|Publication number||US8173491 B2|
|Application number||US 13/074,914|
|Publication date||May 8, 2012|
|Filing date||Mar 29, 2011|
|Priority date||Dec 18, 2008|
|Also published as||CN101752368A, CN101752368B, US7919792, US20100155783, US20110177658|
|Publication number||074914, 13074914, US 8173491 B2, US 8173491B2, US-B2-8173491, US8173491 B2, US8173491B2|
|Inventors||Oscar M. K. Law, Manoj Achyutrao Joshi, Kong-Beng Thei, Harry Chuang|
|Original Assignee||Taiwan Semiconductor Manufacturing Co., Ltd.|
|Export Citation||BiBTeX, EndNote, RefMan|
|Patent Citations (10), Non-Patent Citations (1), Referenced by (4), Classifications (13), Legal Events (2)|
|External Links: USPTO, USPTO Assignment, Espacenet|
This application is a divisional of U.S. patent application Ser. No. 12/338,632, entitled “Standard Cell Architecture and Methods with Variable Design Rules,” filed on Dec. 18, 2008 U.S. Pat. No. 7,919,792, which application is incorporated herein by reference.
The present invention relates to a circuit and methods for providing an improved integrated circuit design and methods using a cell based approach with variable spacing rules to improve the tolerance of a completed integrated circuit to process variations. The invention provides advantages especially at advanced semiconductor process technology nodes having minimum feature sizes of 32 nanometers, and less.
Presently, system level designers who determine a need for a newly defined integrated circuit, for example to integrate a variety of functions into one chip, often use an application specific integrated circuit (ASIC) or system on a chip (SOC) cell based design. In this approach, a library of known functions is provided, and after the functional design of the device is specified by choosing and connecting these standard functions, and proper operation of the resulting circuit is verified using electronic design automation (EDA) tools, the library elements are mapped on to predefined layout cells which contain prefigured elements such as transistors. The cells are chosen with the particular semiconductor process features and parameters in mind and create a process parameterized physical representation of the design. The design flow continues from that point by performing placement and routing of the local and global connections needed to form the completed design using the standard cells. Eventually, after design rule checks, design rule verification, timing analysis, critical path analysis, static and dynamic power analysis, and final modifications to the design, a “tape out” step is formed to produce photomask generation data. This photomask generation data (PG) is then used to create the optical masks used to fabricate the semiconductor device in a photolithographic process at a wafer fabrication facility.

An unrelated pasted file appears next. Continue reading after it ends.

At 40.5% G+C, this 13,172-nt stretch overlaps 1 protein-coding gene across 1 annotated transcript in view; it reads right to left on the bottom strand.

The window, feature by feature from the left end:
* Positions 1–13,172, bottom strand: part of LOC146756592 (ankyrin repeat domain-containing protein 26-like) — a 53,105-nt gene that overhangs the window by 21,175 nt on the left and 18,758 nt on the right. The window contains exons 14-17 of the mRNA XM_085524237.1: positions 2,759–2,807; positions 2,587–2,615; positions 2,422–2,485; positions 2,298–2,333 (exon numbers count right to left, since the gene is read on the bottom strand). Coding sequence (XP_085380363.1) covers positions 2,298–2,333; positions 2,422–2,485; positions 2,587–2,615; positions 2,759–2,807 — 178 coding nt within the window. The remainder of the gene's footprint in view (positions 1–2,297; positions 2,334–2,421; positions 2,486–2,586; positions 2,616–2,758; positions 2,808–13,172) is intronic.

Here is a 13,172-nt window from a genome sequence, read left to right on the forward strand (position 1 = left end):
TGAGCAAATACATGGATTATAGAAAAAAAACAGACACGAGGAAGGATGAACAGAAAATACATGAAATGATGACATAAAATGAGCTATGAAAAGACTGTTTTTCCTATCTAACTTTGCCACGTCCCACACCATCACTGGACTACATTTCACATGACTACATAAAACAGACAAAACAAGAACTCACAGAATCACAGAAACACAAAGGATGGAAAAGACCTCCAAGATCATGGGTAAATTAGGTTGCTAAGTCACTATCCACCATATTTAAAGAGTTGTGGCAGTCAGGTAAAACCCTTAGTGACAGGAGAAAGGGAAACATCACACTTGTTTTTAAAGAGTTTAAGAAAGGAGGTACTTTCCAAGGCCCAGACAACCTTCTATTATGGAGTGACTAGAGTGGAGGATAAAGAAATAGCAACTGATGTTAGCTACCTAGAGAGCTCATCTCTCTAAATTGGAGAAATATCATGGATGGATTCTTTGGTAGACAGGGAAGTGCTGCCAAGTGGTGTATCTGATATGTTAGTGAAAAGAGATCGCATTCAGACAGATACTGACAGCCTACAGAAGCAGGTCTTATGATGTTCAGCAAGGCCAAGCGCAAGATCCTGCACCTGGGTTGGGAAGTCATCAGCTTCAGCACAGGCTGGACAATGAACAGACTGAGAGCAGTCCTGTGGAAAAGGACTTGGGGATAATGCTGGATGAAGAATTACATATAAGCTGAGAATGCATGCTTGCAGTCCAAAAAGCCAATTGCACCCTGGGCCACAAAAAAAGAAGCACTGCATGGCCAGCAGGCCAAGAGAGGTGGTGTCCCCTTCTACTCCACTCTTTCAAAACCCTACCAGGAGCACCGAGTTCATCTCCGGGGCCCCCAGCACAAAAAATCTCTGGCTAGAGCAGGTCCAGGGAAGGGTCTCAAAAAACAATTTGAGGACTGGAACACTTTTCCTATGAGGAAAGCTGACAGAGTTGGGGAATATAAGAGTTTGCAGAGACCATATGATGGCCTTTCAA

As semiconductor processes advance, device sizes continue to decrease. Present semiconductor production includes 45 nanometer and soon 32 nanometer minimum feature sizes. These process milestones are usually referred to as “technology nodes”. Advances towards 28 nanometer node mass production are underway and expected shortly. The trend to smaller devices and more advanced nodes will no doubt continue.
As the transistor sizes shrink commensurate with the advances in the technology nodes, the device characteristics and performance become dominated by physical layout effects. The devices also exhibit wide performance differences due to semiconductor process variations. Robust designs must anticipate these effects.
In order to control the device process variation sensitivity, semiconductor manufacturers may use a restricted design rule approach (“RDR”). By restricting where certain layers can be formed with respect to the cell boundaries and with respect to the other layers, the process variation sensitivity problem can be reduced. However, this approach produces additional disadvantages. If horizontal polysilicon routing is not available to the routing process, for example, a layer of metal, typically metal layer 2 must be used to connect internal devices together to form a simple function within a cell. This known prior art approach increases the parasitic coupling significantly, thereby slowing down circuit performance. Generally, an area penalty is created when RDR approaches are used. The amount of silicon needed to implement the cells increases as the design rules are restricted.
This additional metal 2 routing within the cells also adversely uses most of the available metal 2 connectivity resource. Also, because the base cells now include metal 2, a routing congestion problem can happen when trying to route intercell connection signals, or power, clock or ground signals, over the cells. The result is a larger (less dense) layout requiring additional silicon area, or requiring the use of additional metal layers to resolve the congestion problems. These solutions to congestion in the cells add to manufacturing costs.
In advanced semiconductor processing, the use of RDRs to improve the yield of the manufactured devices is known. One RDR restriction that may be used at the 32 nanometer node, and probably at smaller technology nodes in the future, is that polysilicon, the lowest conductor layer in the IC fabrication, will be restricted to be placed in a unitary direction. That is, all of the polysilicon conductors may be required to be parallel to one another and running in only the vertical, or only the horizontal, direction. Also, the polysilicon layer may be further restricted to be of a uniform width and pitch. These restrictions insure more uniform results over process variations, that is, the devices manufactured with these restricted layout rules will have less process sensitivity.